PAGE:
Welcome to an exciting year-long project here at The Nerdy. 1981 was an exciting year for films giving us a lot of films that would go on to be beloved favorites and cult classics. It was also the start to a major shift in cultural and societal norms, and some of those still reverberate to this day.
We’re going to pick and choose which movies we hit, but right now the list stands at nearly three dozen.
Yes, we’re insane, but 1981 was that great of a year for film.
The articles will come out – in most cases – on the same day the films hit theaters in 1981 so that it is their true 40th anniversary. All films are also watched again for the purposes of these reviews and are not being done from memory. In some cases, it truly will be the first time we’ve seen them.
This time around it’s Oct. 16, 1981, and we’re off to see My Dinner with Andre, Just Before Dawn, The Evil Dead, and All the Marbles!
Quick side note: Since we launched this series this year, we’ve discovered that Vintage Video Podcast is doing the exact same project with two differences: First, it’s audio (naturally), and second, they are doing every major film. We’ve listened to numerous episodes and it’s fun checking off their thoughts against my own. Check them out over at Vintage Video Podcast.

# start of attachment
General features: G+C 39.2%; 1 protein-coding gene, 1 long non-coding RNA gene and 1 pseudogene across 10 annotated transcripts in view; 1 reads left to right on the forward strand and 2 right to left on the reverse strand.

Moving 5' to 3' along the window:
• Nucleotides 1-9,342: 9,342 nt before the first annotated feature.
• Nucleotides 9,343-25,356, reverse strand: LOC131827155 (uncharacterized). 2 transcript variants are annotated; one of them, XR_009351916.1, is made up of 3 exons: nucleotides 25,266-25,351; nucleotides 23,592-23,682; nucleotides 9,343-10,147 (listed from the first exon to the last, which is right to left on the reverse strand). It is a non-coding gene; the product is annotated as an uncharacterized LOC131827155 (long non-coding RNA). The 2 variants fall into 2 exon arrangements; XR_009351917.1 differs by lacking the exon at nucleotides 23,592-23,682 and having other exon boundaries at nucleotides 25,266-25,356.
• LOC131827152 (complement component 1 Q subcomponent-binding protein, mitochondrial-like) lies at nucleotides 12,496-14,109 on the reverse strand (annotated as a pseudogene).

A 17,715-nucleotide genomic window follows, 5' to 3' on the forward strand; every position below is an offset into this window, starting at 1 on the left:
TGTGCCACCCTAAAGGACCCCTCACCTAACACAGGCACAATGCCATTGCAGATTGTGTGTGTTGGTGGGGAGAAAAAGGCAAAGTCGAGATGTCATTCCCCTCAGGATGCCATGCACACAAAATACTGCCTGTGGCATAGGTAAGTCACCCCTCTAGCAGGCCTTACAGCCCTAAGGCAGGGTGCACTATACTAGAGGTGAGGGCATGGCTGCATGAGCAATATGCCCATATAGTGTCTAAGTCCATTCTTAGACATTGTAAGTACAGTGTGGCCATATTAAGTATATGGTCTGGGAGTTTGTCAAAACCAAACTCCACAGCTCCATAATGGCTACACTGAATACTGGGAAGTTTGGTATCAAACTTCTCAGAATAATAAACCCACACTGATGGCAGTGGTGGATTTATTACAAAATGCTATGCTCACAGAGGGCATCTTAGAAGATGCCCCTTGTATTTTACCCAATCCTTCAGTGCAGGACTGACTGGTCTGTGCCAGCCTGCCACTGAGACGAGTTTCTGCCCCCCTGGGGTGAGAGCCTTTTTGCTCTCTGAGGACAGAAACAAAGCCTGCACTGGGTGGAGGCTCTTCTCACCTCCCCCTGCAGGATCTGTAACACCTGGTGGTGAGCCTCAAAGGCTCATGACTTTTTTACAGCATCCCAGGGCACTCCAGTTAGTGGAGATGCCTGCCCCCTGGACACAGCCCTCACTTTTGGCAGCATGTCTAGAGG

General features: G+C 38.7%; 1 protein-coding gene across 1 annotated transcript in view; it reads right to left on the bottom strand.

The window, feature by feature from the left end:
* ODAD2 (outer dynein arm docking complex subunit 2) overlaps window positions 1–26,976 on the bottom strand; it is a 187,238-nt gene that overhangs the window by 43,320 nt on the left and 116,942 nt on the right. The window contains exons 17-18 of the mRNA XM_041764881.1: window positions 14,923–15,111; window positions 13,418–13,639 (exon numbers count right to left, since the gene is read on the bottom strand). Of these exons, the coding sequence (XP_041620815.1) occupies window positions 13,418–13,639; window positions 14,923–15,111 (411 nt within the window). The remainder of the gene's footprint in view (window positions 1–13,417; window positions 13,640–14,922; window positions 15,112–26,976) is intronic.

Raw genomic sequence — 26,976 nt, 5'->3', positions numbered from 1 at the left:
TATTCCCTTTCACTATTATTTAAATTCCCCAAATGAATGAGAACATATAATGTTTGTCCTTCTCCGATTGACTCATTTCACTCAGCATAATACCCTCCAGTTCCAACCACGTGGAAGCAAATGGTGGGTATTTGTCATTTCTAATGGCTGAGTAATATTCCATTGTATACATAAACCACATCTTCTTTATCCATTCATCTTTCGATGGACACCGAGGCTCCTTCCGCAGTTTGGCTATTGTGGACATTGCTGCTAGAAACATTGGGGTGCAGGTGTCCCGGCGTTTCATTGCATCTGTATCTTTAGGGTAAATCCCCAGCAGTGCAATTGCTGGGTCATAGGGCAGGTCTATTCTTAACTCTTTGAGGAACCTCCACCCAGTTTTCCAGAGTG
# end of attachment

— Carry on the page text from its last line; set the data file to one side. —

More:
My Dinner With Andre
My Dinner With Andre is one of those movies I’ve always heard about but just never felt a burning desire to check out. A two-hour movie of two people just having a conversation over dinner? It certainly didn’t seem that enticing.
And I’m here to say I was terribly wrong.
Wallace Shawn plays “Wally” and he heads off to have dinner with an old acquaintance, Andre Gregory as Andre. Wally is a down on his luck actor who watches every penny, and Andre is a successful stage director who has had an endless series of adventures. And as he regales Wally with tales of his adventures of leading Polish people in a forest on acting exercises, or any of his other foreign adventures, here is Wally who can’t even afford a taxi.
And as the movie plays on, I found myself coming to strongly dislike Andre, and thinking if I was at this dinner I would have asked for the check long ago. His complete unreliability to the vast majority of people is stunning, and my mind kept wandering to how Wally must feel. And while he is always polite, and tries to engage, it is clear these men have so little in common.
And on one hand, do you really want to watch a two-hour uncomfortable conversation? And the answer is no, unless it’s in a movie, and then it seemed riveting. This film is so odd, so peculiar in how it could grip me as hard as it did as two men merely have dinner and discuss their lives and craft.
The film is engrossing and wholly unlike anything else I’ve really seen. It’s worth watching just for its uniqueness.
Just Before Dawn
The early 1980s were rife with slasher films, and I can confidently say, Just Before Dawn is one of them.
I’ve seen a lot of praise for Just Before Dawn over the years, and having finally watched it, I’m not sure why. It is a slog.